Purple Loosestrife invades wetlands and gradually takes them over. The weed ultimately chokes out all native vegetation, creating a dense purple landscape almost totally devoid of wildlife. Purple Loosestrife came from Europe over a century ago. Its unrelenting spread across North America was aided by the absence of natural predators.
While the quoted material obviously employs the language and tone of a popular information leaflet, it does effectively summarize the main arguments put forward in support of controlling Purple Loosestrife by the scientific community: native wildlife doesn't use it as habitat or food, native wetland plants are displaced by the invader, and the spread of the plant is facilitated by a lack of natural predators in North America.
Much of the evidence for these assertions comes from a 1987 paper authored by Daniel Q. Thompson, Ronald L. Stuckey and Edith B. Thompson. A remarkable document in many ways, the paper recounts the history of Purple Loosestrife colonization in North America, its apparent impacts, and discusses several possible control methods. It includes a synthesis of a vast body of Purple Loosestrife research, as well as the field observations of the authors. It has become, in many ways, the Bible of Purple Loosestrife management and control. 1
A recent paper by Mark Anderson (1995) has suggested that the largely visual nature 2 of Thompson's evidence constitutes a subjective interpretation of qualitative changes in the wetland biotic community. For example, Thompson provides little conclusive evidence supporting a decrease in the biomass of other plant species as a response to Purple Loosestrife invasions, and pays slight attention to loosestrife as a food source.3 While the anecdotal nature of Anderson‘s evidence proves nothing regarding the interaction of Purple Loosestrife with native flora and fauna, it does call into question Thompson‘s claim to have derived the absolute truth concerning native wildlife interactions with Purple Loosestrife from objective scientific facts. Indeed, the use of subjective judgments in Thompson's work is most readily confirmed by his remarkable statement that ”although we need quantitative measurements of the effects of various stages of L. salicaria invasion on the structure, function, and productivity of North American wetland habitats, the replacement of a native wetland plant community by a monospecific stand of an exotic weed does not require a refined assessment to demonstrate that a local ecological disaster has occurred“ (my emphasis 1987:25).
Thompson‘s statement is not so much a reflection of bad science, rather it illustrates a deeper problem with scientific claims of objectivity. Despite the best attempts of the scientist to divorce fact from value, he/she must construct disembodied facts into a core of meaning that forms a conclusive narrative structure for the scientific text. Like a historian, the scientist never simply records objective facts. Instead she or he arranges a body of evidence into a structured account that attempts to produce a definitive meaning. The process of meaning production places the scientist and his/her readers in a discursive community that is intimately related to the larger process of cultural reproduction. In other words, the creation of meaning can never be divorced from the social context in which it is embedded. As Haraway puts it, ”what determines a ‘good’ story in the natural and social sciences is partly decided by available social visions of these possible worlds. Descriptions are determined by vision; facts and vision are perceived through stories; the worlds for which human beings contest are made of meanings“ (1988:80). The argument here is that science is necessarily subjective because it is partly a product of and partly produces the cultural context in which it immersed. The problem with the science of Purple Loosestrife can therefore be located not in mistakes made in the field, but instead in the refusal of the scientist to recognize and make explicit the social and cultural boundaries and categories that encapsulate the story of Purple Loosestrife in North America. That is, the boundaries between good nature, and bad nature.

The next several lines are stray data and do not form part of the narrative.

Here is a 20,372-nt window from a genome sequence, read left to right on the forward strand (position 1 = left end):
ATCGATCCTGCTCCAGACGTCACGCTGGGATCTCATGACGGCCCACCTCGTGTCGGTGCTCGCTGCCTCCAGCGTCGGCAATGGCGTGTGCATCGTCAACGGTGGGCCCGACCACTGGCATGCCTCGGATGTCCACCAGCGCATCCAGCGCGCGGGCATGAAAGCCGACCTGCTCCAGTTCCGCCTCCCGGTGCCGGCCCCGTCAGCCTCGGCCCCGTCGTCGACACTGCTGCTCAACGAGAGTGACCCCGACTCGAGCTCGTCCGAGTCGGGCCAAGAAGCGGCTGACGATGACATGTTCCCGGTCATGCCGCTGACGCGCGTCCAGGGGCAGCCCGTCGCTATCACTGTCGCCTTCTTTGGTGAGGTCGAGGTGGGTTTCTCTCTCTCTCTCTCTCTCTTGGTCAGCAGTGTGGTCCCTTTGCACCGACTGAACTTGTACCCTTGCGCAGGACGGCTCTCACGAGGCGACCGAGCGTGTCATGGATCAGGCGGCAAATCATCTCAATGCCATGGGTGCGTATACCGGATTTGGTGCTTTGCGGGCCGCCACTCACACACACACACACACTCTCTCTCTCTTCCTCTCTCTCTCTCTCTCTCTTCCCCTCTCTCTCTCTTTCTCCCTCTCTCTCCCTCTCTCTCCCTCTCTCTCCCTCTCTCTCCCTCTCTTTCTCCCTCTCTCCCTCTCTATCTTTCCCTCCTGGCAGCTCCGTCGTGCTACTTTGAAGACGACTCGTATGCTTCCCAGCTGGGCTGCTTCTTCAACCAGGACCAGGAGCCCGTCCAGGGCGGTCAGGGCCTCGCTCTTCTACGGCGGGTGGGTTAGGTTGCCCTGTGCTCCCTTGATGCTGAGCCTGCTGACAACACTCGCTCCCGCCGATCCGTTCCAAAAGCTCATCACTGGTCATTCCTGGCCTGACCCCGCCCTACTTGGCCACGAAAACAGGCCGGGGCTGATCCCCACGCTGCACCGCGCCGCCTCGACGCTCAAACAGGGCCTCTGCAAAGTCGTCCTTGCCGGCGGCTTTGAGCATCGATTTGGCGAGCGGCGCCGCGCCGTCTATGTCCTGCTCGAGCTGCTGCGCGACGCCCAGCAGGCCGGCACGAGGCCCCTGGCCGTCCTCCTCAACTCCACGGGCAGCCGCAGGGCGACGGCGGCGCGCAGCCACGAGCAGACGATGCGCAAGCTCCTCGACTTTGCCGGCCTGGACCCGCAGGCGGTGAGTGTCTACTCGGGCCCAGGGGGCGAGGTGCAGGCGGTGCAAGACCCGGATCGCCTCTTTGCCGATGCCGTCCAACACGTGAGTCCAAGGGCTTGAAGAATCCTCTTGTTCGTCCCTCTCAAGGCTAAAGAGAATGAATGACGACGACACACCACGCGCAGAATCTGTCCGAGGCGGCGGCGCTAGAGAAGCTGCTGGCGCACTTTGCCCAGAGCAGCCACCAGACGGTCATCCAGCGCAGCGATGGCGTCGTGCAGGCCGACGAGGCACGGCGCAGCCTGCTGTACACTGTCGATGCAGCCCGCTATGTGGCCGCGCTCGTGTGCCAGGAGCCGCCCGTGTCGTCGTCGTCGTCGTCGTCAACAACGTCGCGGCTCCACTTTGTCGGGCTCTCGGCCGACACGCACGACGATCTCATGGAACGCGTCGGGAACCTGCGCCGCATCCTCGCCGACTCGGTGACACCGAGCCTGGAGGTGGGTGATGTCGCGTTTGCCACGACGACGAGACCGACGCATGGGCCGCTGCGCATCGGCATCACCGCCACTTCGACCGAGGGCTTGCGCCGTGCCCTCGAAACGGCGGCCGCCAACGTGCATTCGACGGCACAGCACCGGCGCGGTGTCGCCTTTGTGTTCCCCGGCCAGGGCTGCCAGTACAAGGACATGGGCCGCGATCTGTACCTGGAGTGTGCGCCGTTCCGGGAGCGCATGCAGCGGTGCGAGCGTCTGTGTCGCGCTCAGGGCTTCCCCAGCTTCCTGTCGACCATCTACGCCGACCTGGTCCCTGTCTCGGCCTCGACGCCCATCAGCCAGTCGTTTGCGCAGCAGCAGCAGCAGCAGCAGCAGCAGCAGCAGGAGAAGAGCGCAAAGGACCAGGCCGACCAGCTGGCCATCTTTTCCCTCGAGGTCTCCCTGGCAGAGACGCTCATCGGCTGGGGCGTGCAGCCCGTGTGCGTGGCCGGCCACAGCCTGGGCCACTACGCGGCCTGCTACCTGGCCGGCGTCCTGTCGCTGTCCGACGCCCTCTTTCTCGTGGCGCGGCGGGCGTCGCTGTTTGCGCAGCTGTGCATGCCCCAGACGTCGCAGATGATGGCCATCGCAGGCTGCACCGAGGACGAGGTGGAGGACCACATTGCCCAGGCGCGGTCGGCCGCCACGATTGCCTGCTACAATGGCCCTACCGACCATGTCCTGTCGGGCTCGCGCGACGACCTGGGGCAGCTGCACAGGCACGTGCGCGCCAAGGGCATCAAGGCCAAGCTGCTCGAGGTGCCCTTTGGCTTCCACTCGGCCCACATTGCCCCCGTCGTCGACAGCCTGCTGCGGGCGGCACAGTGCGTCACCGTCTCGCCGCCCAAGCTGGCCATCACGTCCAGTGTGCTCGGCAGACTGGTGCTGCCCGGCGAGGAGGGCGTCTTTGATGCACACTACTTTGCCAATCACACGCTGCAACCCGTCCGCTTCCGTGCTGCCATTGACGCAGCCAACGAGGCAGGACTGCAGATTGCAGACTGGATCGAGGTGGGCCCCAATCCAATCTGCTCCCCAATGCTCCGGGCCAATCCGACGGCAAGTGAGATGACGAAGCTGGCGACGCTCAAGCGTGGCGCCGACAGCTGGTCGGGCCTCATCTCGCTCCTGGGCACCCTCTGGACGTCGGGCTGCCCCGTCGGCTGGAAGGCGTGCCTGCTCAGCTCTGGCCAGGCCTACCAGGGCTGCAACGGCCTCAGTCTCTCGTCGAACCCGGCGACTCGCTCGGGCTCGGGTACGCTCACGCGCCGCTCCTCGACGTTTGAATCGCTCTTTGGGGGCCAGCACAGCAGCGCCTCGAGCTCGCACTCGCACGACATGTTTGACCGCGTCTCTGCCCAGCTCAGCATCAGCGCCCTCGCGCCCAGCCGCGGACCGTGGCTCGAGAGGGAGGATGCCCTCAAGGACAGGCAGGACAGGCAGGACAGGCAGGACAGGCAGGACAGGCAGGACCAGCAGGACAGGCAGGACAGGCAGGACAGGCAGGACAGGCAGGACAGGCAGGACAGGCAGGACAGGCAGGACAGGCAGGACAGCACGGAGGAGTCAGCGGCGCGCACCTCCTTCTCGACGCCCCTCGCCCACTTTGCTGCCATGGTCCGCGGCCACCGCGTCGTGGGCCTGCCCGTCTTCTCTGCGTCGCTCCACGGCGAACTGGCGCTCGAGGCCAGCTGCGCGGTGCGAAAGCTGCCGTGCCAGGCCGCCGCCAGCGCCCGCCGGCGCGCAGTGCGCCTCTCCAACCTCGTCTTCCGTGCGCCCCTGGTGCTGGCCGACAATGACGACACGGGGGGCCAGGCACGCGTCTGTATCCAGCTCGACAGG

Man is in the habit of valuing things according to how well they serve his purposes.... Given his need for objects and his use for them, he draws the conclusion they have been created to serve him.... Why should he not ignore a plant that is useless to him and dismiss it as a weed, since it really does not exist for him?
Human society, both contemporary and ancient, is rife with conceptual boundaries and divisions. In the classic Cartesian mode, our brain is separate from the body, our body is bounded by skin, which is enclosed within a culture, which in turn constructs borderlines between civilization and the surrounding world of nature. Of course, the boundaries are more permeable than we like to admit; disease enters through the skin and wild animals dance in and out of the forest at the edge of the domesticated farm. Nonetheless, the conceptual boundaries remain fixed, at least in the human mind, and transgressions are not permitted to alter the sanctified categories of being.
Of course, the creation of the boundaries and the placing of natural entities within these conceptual categories is entirely a human construct; it would not exist if we did not exist.4 As the anthropological work of Mary Douglas has shown us, the notion of boundary transgression, or pollution, has its origin in the social construction of reality. If culture ”provides in advance some basic categories, a positive pattern in which ideas and values are tidily ordered“ and ”above all... has authority“ (1966:38-39), then uncleanliness, or pollution, ”is matter out of place,“ and ”we must approach it through order. Uncleanliness or dirt is that which must not be included if a pattern is to be maintained“ (1966:40).